20. Make a Fall-Themed Treat
I think one of the best parts of fall is the treats. Pumpkin recipes, apple cider donuts, and apple fritters are all delicious fall treats that taste even better when they’re homemade. You may have the basic items to prepare some of these things already in your pantry.
Generally, all you need is flour, sugar, cinnamon, butter, and some canned pumpkin to get started. Make it a group activity and let the family join in on making fall treats. Save on recipe staples with the latest coupons.
21. Surprise Your Furry Friend(s) With Pumpkin-Flavored Dog Treats
Don’t forget your pets when whipping up tasty fall treats. Many dogs love pumpkin, and it’s safe for them to eat. This means you can easily create dog treats with just some flour, eggs, and fresh or canned pumpkin. Look for easy recipes that use fall ingredients, and you may be able to create a new tradition with your pets each year. Here’s one to use:
- 1 cup canned pumpkin puree (make sure it’s plain pumpkin, not pumpkin pie filling)
- 2 1/2 cups whole wheat flour or oat flour (you can grind rolled oats to make oat flour)
- 1 egg
- 1/4 cup water (or more, if needed)
- 1/4 cup unsweetened applesauce
- Preheat your oven to 350 degrees and line a baking sheet with parchment paper.
- In a large mixing bowl, combine the canned pumpkin, egg, and unsweetened applesauce.
- Gradually add the whole wheat flour or oat flour to the wet ingredients, mixing until a dough forms. You may need to add a bit of water if the dough is too dry. The dough should be firm but not overly sticky.
- Roll out the dough on a lightly floured surface to about 1/4 inch thickness. You can use a rolling pin for this.
- Use dog bone-shaped cookie cutters or any other fun shapes to cut out the treats from the dough.
Bake in the preheated oven for about 20-25 minutes, or until they are golden brown and crisp. Baking time may vary depending on the thickness of your treats. Cool completely on a wire rack. They will become firmer as they cool. Store in an airtight container at room temperature for up to a week. If you make a large batch, you can also freeze some for later use.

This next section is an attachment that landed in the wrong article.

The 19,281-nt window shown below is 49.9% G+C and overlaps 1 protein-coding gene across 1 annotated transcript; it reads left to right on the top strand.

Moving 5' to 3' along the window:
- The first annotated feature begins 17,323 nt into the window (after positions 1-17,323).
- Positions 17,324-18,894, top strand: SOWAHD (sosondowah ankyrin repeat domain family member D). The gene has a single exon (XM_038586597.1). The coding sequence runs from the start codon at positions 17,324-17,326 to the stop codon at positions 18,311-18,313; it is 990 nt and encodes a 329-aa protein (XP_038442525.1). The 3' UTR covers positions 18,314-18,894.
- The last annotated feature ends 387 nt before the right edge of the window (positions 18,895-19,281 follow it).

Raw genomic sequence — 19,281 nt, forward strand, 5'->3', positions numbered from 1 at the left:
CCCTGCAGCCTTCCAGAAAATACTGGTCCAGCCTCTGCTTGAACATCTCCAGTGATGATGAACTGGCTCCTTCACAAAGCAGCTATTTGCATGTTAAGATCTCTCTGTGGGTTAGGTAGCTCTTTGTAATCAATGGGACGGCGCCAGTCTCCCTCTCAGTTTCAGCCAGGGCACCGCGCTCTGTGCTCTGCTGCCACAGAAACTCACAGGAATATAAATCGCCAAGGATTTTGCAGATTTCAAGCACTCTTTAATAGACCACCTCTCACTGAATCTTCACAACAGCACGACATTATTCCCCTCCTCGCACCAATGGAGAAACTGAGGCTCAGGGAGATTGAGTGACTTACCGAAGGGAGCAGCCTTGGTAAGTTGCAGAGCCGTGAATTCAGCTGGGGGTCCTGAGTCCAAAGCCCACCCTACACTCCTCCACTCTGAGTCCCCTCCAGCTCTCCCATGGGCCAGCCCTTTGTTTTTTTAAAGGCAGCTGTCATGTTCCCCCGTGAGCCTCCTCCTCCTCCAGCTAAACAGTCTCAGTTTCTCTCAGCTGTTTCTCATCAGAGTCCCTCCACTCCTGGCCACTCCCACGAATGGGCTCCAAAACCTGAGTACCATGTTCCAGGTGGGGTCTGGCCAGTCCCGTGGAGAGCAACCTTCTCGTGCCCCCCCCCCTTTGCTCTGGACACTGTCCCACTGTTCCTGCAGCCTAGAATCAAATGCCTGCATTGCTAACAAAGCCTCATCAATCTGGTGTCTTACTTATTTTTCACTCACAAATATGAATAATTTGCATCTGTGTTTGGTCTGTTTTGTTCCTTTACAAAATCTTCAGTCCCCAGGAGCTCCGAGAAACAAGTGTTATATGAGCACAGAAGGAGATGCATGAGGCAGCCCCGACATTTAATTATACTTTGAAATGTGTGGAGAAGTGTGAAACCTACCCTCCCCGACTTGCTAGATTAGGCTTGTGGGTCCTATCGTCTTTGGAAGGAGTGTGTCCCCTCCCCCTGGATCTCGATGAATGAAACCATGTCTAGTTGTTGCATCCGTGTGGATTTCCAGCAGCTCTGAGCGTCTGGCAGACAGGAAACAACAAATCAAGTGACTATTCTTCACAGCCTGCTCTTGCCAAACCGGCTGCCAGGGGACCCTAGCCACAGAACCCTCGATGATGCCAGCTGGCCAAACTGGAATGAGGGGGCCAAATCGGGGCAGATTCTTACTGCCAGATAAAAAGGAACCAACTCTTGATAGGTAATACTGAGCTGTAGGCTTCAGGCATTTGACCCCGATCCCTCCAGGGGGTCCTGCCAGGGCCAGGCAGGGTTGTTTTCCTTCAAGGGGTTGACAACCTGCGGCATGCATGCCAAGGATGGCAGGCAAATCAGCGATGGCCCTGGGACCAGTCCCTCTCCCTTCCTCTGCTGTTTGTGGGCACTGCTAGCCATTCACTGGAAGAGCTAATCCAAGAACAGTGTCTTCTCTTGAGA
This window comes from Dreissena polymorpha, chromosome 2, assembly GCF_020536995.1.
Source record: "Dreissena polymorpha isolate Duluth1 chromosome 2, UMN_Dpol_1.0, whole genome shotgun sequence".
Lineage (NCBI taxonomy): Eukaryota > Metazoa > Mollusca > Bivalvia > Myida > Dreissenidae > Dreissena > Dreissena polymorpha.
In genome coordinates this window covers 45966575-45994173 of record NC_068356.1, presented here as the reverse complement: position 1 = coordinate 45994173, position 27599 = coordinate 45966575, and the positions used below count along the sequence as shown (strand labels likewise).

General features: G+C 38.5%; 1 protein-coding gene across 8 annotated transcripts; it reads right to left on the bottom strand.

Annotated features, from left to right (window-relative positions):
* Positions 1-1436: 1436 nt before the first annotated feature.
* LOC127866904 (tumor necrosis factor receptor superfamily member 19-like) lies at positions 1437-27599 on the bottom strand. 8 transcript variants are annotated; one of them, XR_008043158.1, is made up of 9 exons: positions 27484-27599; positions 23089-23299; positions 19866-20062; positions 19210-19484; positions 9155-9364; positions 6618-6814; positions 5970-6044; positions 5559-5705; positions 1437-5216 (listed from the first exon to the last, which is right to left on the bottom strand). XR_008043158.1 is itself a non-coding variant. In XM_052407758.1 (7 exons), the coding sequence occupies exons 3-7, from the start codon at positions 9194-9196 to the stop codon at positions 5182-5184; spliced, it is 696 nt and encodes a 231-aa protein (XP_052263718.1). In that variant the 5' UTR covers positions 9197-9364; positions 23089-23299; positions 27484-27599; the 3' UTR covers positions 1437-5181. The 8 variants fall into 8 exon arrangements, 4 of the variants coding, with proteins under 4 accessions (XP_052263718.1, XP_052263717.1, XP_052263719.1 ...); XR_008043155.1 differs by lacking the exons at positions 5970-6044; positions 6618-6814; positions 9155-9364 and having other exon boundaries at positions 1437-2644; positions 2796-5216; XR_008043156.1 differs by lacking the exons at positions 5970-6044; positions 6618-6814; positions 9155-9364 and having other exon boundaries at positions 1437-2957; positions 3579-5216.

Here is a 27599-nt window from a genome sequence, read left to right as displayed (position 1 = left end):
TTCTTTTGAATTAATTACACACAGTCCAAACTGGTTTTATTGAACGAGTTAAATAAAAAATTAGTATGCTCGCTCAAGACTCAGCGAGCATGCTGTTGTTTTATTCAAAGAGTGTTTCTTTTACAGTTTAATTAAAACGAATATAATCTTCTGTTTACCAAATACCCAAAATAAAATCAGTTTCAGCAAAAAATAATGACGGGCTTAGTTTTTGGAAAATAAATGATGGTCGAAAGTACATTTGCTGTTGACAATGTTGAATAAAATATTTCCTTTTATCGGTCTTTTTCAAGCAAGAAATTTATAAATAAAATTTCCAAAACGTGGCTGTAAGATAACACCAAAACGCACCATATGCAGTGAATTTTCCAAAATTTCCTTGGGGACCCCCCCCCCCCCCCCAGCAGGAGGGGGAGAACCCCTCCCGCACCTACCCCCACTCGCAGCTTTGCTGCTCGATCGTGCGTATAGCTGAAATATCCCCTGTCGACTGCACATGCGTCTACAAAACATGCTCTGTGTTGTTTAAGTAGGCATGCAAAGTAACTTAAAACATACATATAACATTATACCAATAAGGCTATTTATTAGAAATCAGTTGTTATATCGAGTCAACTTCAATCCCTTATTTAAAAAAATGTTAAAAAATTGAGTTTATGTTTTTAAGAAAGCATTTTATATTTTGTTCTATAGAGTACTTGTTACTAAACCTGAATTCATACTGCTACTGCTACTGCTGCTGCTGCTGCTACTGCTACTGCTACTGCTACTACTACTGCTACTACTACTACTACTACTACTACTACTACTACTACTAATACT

22. Attend a Free Event at the Library
If you’re looking to get out of the house for a while, see what events are occurring at your local library. Either check their website or stop in. There may be free craft activities for the kids, storytime, or other workshops, like creative writing or poetry for adults. Some of the events will be based on the current season, which is nice.
Libraries also tend to break up events based on age group, so there’s something for everyone to do, whether it’s movie afternoons with popcorn for teens or finger painting for young kids. Here’s a handy list of all of the public libraries in the country – https://librarytechnology.org/libraries/uspublic/.
23. Take the Kids on a Fall Scavenger Hunt
Most kids like to head outside for various fall activities, whether it’s to play with friends or for extracurricular sports. Add some spice to their outing with a scavenger hunt. Pack some hike-friendly snacks, print off a great fall scavenger hunt list, and have a fun discovery day. If you’re up for it, take a look through National Geographic’s list of the 10 Best Family-Friendly Trails.